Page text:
What is the impact of the Banking Royal Commission on Australia?

In February 2019, Commissioner The Honourable Kenneth M Hayne released the final report of the Royal Commission into Misconduct in the Banking, Superannuation and Financial Services Industry. The report sheds light on the results of the inquiry into the alleged misconduct of Australia’s banking and financial services industry and proposes 76 recommendations. This follows the review of over 10,000 public complaints about Australian financial services and seven rounds of public hearings calling more than 130 witnesses.

The aim of this exercise was to have a better understanding of the systematic failures leading to the public complaints rather than simply resolving them. As such, the limitation of the report is that it did not provide compensation to affected consumers. However it is expected that if all 76 recommendations are implemented, there will be a better legislative framework in place to ensure that the financial industry is acting ethically.

What is the impact of the Banking Royal Commission on the job market?

In light of the Banking Royal Commission, we have seen a surge in the demand for risk and compliance workers across all sub-segments of the financial services including insurance sectors, by more than 48% according to SEEK. However, the workforce in other areas of finance have decreased – an example being National Bank of Australia (NAB) announcing its downsizing plans by a net of 4,000 employees from 33,422. According to SEEK, Australian Prudential Regulatory Authority (APRA) will potentially start to review banks’ internal risk processes with banks absorbing the costs. This however seems to encourage banks to offset such costs through job cuts. The graph below illustrates the contrast between the high demand for risk and compliance as opposed to other parts of the financial services industry that witnessed a decrease in demand.

However, the demand for individuals with a niche compliance and risk skillset is yet to be met with the availability of candidates across the New South Wales, Brisbane and Perth markets. This is mainly due to companies specifically seeking candidates with skills in conduct, service commission models and advice. Statistics provided by SEEK further indicates that there has only been a 13% increase in the number of candidates looking for a compliance and risk role in comparison to the 48% increase in demand nationwide.

Kendra Banks, ANZ Managing Director from SEEK commented that “with the latest regulations on GDPR and several breaches seen across global businesses, it’s likely this has also contributed to the number of compliance and risk roles made available.”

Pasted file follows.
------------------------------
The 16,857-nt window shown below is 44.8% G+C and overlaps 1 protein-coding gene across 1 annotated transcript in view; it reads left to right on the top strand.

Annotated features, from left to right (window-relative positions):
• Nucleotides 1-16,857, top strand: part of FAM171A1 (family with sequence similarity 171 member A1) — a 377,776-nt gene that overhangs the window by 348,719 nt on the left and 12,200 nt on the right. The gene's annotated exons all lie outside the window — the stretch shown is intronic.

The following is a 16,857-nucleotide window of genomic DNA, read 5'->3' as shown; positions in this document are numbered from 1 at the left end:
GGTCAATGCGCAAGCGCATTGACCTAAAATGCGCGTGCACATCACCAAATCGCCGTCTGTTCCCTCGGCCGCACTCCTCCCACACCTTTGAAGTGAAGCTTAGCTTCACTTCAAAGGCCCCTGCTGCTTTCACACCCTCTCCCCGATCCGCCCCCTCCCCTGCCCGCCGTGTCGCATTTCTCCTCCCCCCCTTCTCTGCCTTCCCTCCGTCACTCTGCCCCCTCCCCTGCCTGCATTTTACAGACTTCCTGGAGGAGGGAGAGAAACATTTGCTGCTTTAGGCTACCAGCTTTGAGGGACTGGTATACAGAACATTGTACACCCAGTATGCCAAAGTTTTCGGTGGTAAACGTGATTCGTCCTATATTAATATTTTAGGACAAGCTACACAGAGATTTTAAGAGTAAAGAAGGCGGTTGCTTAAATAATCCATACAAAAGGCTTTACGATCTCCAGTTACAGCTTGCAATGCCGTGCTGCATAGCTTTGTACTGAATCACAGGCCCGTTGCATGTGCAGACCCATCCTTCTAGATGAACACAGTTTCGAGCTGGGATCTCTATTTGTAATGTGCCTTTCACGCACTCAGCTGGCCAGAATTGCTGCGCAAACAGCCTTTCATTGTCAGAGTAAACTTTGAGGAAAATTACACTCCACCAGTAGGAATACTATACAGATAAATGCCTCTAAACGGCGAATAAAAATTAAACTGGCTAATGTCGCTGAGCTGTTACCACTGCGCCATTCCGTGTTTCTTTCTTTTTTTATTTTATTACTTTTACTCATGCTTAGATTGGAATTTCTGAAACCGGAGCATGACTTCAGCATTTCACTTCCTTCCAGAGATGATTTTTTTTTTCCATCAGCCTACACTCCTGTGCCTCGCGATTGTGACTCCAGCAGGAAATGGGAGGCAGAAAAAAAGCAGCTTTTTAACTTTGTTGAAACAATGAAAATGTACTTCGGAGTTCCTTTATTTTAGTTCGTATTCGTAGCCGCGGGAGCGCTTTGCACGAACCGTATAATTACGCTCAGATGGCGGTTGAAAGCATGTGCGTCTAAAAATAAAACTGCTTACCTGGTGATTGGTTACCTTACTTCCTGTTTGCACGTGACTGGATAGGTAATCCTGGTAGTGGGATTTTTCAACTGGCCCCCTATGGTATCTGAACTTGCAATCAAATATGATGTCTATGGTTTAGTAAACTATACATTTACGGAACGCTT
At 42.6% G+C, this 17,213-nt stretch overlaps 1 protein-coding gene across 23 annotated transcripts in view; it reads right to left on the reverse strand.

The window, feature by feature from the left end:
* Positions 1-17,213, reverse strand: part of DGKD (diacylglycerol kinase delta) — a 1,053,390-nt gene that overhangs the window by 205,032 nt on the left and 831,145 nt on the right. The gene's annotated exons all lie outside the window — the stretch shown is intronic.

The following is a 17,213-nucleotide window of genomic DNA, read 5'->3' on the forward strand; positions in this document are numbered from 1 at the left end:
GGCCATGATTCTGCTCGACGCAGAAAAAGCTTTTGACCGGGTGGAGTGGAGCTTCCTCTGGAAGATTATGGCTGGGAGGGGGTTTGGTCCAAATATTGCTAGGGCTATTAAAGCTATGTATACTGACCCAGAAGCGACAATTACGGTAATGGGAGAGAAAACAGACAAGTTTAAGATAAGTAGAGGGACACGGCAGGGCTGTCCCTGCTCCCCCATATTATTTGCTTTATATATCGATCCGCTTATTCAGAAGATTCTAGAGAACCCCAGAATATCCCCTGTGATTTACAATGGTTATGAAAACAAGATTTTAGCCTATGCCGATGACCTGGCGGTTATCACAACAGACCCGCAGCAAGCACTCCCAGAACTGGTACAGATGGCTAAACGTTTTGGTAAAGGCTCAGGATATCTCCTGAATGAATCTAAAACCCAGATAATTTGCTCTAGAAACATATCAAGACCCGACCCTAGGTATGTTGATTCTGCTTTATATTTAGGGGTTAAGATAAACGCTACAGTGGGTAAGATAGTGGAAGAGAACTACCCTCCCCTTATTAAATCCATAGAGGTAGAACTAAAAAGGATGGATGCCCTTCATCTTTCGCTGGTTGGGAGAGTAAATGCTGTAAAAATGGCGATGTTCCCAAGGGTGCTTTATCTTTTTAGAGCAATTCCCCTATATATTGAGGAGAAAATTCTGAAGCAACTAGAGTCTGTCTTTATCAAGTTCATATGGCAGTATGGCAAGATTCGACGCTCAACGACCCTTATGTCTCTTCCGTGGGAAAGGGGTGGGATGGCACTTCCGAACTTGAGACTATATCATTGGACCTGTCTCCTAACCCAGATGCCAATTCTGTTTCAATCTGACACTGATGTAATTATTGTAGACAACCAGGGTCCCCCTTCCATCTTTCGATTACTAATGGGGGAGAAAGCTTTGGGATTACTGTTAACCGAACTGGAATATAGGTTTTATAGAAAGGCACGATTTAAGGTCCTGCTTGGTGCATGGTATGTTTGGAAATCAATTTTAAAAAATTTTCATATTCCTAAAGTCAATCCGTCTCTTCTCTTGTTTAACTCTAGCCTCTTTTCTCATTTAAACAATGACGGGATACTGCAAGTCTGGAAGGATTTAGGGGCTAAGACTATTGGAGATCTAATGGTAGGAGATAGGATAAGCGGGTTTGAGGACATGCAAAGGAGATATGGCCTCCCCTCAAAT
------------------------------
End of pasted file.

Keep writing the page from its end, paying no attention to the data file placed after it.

To bridge the gap between the demand and availability of risk and compliance specialists, the industry is open to individuals who are able to apply transferable skills and encourages applications for junior positions that are currently averaging a full time salary of $74,142 and senior positions at $130,776.

What measures did the government take to address the recommendations?

The government has agreed to take action on all 76 recommendations and further proposed a compensation scheme of last resort funded by the industry. This scheme is relevant to the 300 customers who had the tribunal win in their favour but received no compensation. It is expected that affected customers will be compensated for approximately $30 million. The government also agreed to simplify financial services law to ensure that the law’s intent is met. In this respect, the government further commented:

“The Royal Commission has noted that over-prescription and excessive detail can shift responsibility for behaviour away from regulated entities and encourage them to undertake a ‘box-ticking’ approach to compliance, rather than ensuring they comply with the fundamental norms of behaviour that should guide their conduct”.

What are examples of recommendations issued?

Following the inquiry of the Royal Commission, banks have been under greater scrutiny and experienced the risk of potentially reduced margins, reputation damage and lower credit ratings. Hayne reported 24 instances of potential criminal conduct to Australian Securities and Investments Commission (ASIC) for further investigation. In the report, Hayne blamed banks’ senior executives for charging the dead for financial advice, lending those with no capacity to repay and providing financial advice to the institution’s best interests rather than the consumer’s. Hayne also indicted senior executives for purposely misleading regulators – ASIC and APRA.

Amongst Hayne’s 76 recommendations, we note the following key points: